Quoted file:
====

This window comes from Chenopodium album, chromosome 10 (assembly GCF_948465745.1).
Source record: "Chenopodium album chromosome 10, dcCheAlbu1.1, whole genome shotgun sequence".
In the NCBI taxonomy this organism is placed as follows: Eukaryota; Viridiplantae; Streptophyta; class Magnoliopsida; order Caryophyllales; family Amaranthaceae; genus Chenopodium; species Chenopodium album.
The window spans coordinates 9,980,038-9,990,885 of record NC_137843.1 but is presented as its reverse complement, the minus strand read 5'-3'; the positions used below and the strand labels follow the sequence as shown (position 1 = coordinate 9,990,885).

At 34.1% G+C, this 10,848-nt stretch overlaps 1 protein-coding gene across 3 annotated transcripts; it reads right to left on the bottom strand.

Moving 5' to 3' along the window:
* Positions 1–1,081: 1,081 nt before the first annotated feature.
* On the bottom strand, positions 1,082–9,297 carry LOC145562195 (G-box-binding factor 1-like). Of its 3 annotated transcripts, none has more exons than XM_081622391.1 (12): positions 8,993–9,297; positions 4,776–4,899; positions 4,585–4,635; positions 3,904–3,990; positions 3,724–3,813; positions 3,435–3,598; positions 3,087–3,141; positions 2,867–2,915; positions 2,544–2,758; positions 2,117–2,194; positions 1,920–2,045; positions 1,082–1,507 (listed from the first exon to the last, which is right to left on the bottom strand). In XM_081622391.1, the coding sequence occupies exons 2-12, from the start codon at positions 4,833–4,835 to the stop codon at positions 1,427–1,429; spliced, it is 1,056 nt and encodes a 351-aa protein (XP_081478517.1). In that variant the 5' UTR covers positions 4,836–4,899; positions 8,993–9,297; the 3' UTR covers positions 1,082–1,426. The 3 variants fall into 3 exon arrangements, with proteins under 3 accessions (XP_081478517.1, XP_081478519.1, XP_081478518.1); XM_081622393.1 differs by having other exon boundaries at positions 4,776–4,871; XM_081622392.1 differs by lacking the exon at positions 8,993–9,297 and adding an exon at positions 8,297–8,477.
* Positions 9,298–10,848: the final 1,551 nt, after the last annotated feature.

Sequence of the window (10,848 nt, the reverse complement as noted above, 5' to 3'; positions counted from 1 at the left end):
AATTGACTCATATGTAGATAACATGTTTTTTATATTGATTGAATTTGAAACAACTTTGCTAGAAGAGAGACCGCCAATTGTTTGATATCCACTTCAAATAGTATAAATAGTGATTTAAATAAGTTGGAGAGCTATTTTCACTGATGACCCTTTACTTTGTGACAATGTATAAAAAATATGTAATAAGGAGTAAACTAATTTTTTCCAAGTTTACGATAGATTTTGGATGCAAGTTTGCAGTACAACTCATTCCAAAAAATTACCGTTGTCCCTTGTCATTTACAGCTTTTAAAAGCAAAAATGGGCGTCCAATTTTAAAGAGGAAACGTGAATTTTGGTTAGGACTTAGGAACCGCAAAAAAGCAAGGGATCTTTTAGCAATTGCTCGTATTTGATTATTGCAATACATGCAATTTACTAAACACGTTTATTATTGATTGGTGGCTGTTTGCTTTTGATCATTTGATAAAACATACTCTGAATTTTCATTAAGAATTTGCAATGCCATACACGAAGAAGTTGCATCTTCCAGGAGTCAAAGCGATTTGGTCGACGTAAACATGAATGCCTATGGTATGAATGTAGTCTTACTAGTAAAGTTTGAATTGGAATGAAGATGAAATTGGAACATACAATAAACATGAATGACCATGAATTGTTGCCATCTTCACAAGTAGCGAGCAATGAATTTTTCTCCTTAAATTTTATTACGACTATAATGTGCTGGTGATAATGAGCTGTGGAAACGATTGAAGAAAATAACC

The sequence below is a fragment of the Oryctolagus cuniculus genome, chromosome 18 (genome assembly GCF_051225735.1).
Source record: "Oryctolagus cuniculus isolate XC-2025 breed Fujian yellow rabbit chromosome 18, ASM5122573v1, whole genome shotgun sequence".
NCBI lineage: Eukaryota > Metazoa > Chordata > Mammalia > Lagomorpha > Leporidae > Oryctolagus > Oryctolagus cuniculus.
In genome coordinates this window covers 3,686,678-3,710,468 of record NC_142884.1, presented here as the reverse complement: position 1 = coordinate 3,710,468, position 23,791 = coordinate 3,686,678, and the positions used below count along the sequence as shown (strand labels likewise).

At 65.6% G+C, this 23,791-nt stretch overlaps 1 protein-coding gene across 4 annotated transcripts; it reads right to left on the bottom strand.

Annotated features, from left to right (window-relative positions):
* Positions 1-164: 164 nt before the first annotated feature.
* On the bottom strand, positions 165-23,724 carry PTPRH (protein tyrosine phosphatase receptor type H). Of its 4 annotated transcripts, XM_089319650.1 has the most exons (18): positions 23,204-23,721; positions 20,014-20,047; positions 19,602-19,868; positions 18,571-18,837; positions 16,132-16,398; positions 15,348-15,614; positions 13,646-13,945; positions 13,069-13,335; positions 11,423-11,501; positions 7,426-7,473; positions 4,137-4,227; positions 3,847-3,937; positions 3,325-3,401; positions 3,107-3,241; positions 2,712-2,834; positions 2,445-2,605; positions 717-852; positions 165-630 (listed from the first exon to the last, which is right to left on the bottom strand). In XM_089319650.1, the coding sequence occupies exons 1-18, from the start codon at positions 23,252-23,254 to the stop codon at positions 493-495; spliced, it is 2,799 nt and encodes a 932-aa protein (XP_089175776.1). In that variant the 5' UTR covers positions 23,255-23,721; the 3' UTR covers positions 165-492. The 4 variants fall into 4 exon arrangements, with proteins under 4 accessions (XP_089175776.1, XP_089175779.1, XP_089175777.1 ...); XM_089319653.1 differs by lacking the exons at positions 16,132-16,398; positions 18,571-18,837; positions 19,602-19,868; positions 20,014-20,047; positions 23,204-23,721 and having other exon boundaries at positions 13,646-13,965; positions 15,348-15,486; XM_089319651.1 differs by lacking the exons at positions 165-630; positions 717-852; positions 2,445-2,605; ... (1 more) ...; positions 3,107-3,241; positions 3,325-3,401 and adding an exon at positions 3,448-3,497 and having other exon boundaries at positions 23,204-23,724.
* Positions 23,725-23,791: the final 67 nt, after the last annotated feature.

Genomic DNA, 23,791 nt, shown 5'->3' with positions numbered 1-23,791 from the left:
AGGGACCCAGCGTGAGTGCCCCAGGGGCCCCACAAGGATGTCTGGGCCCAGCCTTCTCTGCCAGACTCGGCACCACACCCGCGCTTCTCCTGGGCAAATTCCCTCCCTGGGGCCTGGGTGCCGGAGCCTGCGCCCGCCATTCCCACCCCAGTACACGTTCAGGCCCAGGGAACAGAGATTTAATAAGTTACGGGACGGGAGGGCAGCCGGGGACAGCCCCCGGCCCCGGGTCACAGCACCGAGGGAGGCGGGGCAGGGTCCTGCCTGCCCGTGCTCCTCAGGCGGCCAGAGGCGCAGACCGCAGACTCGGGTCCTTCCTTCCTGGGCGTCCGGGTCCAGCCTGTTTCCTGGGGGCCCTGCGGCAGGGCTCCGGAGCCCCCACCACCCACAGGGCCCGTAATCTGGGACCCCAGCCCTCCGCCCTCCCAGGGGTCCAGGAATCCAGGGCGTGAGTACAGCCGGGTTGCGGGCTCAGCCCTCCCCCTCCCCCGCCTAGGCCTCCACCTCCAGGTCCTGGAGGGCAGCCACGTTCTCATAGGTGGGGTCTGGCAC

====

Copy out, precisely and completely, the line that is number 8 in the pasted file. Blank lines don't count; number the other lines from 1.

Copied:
* On the bottom strand, positions 1,082–9,297 carry LOC145562195 (G-box-binding factor 1-like). Of its 3 annotated transcripts, none has more exons than XM_081622391.1 (12): positions 8,993–9,297; positions 4,776–4,899; positions 4,585–4,635; positions 3,904–3,990; positions 3,724–3,813; positions 3,435–3,598; positions 3,087–3,141; positions 2,867–2,915; positions 2,544–2,758; positions 2,117–2,194; positions 1,920–2,045; positions 1,082–1,507 (listed from the first exon to the last, which is right to left on the bottom strand). In XM_081622391.1, the coding sequence occupies exons 2-12, from the start codon at positions 4,833–4,835 to the stop codon at positions 1,427–1,429; spliced, it is 1,056 nt and encodes a 351-aa protein (XP_081478517.1). In that variant the 5' UTR covers positions 4,836–4,899; positions 8,993–9,297; the 3' UTR covers positions 1,082–1,426. The 3 variants fall into 3 exon arrangements, with proteins under 3 accessions (XP_081478517.1, XP_081478519.1, XP_081478518.1); XM_081622393.1 differs by having other exon boundaries at positions 4,776–4,871; XM_081622392.1 differs by lacking the exon at positions 8,993–9,297 and adding an exon at positions 8,297–8,477.